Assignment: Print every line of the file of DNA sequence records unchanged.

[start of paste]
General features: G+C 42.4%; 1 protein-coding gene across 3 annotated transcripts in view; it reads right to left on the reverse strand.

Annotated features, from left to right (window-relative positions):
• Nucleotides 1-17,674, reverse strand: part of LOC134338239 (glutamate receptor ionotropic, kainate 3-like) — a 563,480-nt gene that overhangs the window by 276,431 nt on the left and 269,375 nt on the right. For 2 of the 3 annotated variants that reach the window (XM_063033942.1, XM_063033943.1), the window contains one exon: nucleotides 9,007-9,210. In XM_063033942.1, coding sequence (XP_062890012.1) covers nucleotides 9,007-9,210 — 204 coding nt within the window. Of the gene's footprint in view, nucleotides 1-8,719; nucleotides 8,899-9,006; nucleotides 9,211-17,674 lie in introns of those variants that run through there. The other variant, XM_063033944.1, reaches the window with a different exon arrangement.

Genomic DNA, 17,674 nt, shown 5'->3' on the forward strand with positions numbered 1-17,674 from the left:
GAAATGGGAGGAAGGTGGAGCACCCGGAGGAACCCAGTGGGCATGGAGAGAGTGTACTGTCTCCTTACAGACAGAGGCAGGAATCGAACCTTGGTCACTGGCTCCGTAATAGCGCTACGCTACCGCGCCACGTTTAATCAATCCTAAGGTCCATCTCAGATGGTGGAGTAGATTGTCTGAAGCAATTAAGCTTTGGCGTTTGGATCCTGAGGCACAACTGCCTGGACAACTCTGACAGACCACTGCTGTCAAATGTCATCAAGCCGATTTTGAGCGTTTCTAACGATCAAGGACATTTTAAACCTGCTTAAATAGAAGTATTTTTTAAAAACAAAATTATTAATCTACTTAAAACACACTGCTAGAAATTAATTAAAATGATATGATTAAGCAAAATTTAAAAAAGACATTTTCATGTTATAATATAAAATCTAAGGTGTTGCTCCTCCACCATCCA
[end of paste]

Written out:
General features: G+C 42.4%; 1 protein-coding gene across 3 annotated transcripts in view; it reads right to left on the reverse strand.

Annotated features, from left to right (window-relative positions):
• Nucleotides 1-17,674, reverse strand: part of LOC134338239 (glutamate receptor ionotropic, kainate 3-like) — a 563,480-nt gene that overhangs the window by 276,431 nt on the left and 269,375 nt on the right. For 2 of the 3 annotated variants that reach the window (XM_063033942.1, XM_063033943.1), the window contains one exon: nucleotides 9,007-9,210. In XM_063033942.1, coding sequence (XP_062890012.1) covers nucleotides 9,007-9,210 — 204 coding nt within the window. Of the gene's footprint in view, nucleotides 1-8,719; nucleotides 8,899-9,006; nucleotides 9,211-17,674 lie in introns of those variants that run through there. The other variant, XM_063033944.1, reaches the window with a different exon arrangement.

Genomic DNA, 17,674 nt, shown 5'->3' on the forward strand with positions numbered 1-17,674 from the left:
GAAATGGGAGGAAGGTGGAGCACCCGGAGGAACCCAGTGGGCATGGAGAGAGTGTACTGTCTCCTTACAGACAGAGGCAGGAATCGAACCTTGGTCACTGGCTCCGTAATAGCGCTACGCTACCGCGCCACGTTTAATCAATCCTAAGGTCCATCTCAGATGGTGGAGTAGATTGTCTGAAGCAATTAAGCTTTGGCGTTTGGATCCTGAGGCACAACTGCCTGGACAACTCTGACAGACCACTGCTGTCAAATGTCATCAAGCCGATTTTGAGCGTTTCTAACGATCAAGGACATTTTAAACCTGCTTAAATAGAAGTATTTTTTAAAAACAAAATTATTAATCTACTTAAAACACACTGCTAGAAATTAATTAAAATGATATGATTAAGCAAAATTTAAAAAAGACATTTTCATGTTATAATATAAAATCTAAGGTGTTGCTCCTCCACCATCCA